Wednesday, December 14




The Rooms

9 Bonaventure Avenue


Free on-site parking



“Up with the kettle and down with the pan

And give us a penny to bury the wren”


The wren is just one of several Christmastime house-visiting traditions that continues here today. Typically, children or adults will visit homes within their community carrying around an effigy of a small bird—the wren. Upon visiting a home, they usually recite a poem declaring the wren the “King of All Birds” and may offer some kind of performance, be it

song, joke, or recitation. Often the host will

offer up food, drink, or money for the visit.

Unlike other house-visiting traditions, there

are no disguises involved.


In this public forum, meet some of the people

who are keeping this tradition alive in Newfoundland

& Labrador. Come learn about the history of the wren

tradition and how it’s happening today.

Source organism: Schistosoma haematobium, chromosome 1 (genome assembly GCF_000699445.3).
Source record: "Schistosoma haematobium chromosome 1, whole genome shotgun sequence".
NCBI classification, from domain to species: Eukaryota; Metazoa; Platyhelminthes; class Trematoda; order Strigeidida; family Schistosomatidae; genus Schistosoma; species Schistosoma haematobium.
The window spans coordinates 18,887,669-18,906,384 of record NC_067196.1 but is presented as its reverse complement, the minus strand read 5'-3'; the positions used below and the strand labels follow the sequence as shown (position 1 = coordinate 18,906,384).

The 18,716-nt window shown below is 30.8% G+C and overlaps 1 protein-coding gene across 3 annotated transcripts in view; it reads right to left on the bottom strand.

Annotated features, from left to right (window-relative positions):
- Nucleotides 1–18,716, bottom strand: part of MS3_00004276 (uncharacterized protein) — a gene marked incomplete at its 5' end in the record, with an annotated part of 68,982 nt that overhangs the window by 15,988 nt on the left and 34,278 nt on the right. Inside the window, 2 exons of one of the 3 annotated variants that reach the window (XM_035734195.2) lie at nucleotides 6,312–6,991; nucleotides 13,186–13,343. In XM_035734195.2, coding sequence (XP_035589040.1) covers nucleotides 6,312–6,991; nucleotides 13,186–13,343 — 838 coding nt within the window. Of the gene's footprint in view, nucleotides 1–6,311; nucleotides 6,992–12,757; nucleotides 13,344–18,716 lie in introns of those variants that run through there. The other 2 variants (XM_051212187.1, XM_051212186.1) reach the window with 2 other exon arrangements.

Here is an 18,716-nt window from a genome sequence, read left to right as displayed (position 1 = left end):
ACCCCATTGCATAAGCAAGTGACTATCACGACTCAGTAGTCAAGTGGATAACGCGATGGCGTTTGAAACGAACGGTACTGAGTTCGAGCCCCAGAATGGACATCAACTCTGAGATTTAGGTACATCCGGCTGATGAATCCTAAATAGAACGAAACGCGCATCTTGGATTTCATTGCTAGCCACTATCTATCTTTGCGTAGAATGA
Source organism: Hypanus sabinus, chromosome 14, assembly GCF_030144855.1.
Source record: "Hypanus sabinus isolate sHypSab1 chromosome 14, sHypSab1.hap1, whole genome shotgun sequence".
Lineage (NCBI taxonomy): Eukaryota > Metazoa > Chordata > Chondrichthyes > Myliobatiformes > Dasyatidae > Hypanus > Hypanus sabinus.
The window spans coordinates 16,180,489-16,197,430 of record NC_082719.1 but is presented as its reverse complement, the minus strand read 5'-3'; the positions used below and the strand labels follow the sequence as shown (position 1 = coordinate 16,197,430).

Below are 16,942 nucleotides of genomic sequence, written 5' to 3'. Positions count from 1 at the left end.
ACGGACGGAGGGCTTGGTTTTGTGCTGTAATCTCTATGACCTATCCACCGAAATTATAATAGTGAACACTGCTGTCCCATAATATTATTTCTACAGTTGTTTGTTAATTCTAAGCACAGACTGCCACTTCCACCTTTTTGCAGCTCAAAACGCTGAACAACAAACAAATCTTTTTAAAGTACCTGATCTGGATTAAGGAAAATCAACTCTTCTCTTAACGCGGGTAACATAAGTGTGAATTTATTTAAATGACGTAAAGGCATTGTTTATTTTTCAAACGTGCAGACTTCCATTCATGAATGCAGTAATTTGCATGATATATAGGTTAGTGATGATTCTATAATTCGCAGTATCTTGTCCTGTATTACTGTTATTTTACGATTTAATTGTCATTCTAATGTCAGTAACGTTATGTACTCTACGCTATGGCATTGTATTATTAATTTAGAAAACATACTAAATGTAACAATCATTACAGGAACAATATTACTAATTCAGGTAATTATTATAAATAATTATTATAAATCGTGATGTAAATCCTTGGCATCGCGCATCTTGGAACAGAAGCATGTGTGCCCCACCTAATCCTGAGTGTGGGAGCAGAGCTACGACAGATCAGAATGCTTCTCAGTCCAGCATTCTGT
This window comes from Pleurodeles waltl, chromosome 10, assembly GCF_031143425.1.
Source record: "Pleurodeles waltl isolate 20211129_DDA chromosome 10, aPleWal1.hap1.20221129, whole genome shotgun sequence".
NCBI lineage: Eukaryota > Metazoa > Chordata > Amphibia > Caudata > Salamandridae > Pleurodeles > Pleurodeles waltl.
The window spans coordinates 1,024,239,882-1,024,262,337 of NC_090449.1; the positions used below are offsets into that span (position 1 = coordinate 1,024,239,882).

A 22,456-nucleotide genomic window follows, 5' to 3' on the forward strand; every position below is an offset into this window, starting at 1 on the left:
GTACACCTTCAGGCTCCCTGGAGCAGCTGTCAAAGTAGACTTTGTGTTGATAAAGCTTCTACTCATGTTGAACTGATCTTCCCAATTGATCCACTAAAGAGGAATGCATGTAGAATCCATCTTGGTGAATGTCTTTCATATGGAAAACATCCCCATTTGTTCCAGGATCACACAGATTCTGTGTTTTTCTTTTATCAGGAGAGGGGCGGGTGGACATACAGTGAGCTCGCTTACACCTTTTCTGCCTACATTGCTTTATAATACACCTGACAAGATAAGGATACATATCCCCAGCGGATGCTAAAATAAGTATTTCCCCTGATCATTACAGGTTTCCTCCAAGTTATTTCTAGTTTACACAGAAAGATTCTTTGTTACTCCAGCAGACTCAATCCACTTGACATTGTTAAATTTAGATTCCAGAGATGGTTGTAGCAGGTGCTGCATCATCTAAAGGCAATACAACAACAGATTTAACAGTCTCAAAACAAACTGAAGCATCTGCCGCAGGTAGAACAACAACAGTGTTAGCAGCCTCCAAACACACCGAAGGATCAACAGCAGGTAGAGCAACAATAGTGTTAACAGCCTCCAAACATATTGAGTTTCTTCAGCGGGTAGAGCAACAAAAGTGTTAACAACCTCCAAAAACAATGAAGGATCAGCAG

The wren, the wren,
The king of all birds.
St. Stephen’s Day he was caught in the furze.
Although he was little,
His honour was great.
Rise up kind lady and give us a treat.
Up with the kettle,
And down with the pan.
Give us a penny to bury the wren.
A pocketful of money,
And a cellar full of cheer.
And we wish you all a Merry Christmas and a Happy New Year.

—as recited by Dennis Flynn

Wren stick image courtesy Dennis Flynn

Many thanks to the Helen Creighton Folklore Society for their support of this event.

our sponsors

General Inquiries: info@mummersfestival.ca